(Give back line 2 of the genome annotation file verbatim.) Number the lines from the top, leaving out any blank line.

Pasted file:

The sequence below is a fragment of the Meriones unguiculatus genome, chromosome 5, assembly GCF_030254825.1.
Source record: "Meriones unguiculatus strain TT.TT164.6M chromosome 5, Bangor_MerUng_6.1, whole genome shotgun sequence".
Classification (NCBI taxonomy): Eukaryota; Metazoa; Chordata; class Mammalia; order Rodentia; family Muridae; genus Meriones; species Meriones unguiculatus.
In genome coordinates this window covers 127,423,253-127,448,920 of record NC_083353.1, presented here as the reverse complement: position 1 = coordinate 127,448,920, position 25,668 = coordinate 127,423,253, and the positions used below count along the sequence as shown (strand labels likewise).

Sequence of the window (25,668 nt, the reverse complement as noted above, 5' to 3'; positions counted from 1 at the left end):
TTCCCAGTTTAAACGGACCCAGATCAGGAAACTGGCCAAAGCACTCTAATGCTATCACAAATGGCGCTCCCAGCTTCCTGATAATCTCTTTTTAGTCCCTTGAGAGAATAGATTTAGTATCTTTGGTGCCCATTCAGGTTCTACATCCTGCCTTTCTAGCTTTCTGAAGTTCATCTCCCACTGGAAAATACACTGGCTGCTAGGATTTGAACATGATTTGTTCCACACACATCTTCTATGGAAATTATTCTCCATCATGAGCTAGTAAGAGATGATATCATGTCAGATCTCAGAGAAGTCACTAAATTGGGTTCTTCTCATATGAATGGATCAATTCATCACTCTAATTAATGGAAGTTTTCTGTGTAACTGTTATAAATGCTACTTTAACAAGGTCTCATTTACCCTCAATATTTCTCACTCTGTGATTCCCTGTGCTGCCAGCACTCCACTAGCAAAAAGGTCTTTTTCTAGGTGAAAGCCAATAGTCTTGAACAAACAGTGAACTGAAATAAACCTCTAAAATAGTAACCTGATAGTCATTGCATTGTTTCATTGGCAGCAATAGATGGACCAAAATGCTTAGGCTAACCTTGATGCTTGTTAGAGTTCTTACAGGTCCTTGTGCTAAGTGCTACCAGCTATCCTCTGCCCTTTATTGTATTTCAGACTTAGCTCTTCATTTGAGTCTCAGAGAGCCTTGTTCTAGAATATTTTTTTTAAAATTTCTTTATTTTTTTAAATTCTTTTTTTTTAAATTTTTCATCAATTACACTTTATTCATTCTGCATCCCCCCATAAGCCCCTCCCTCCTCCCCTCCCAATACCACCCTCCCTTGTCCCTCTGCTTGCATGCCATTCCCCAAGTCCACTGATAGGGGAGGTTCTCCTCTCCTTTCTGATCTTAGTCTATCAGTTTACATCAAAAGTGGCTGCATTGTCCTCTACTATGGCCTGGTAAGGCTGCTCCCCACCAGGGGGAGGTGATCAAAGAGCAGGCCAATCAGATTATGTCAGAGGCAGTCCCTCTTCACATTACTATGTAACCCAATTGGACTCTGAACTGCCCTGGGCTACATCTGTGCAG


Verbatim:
Source record: "Meriones unguiculatus strain TT.TT164.6M chromosome 5, Bangor_MerUng_6.1, whole genome shotgun sequence".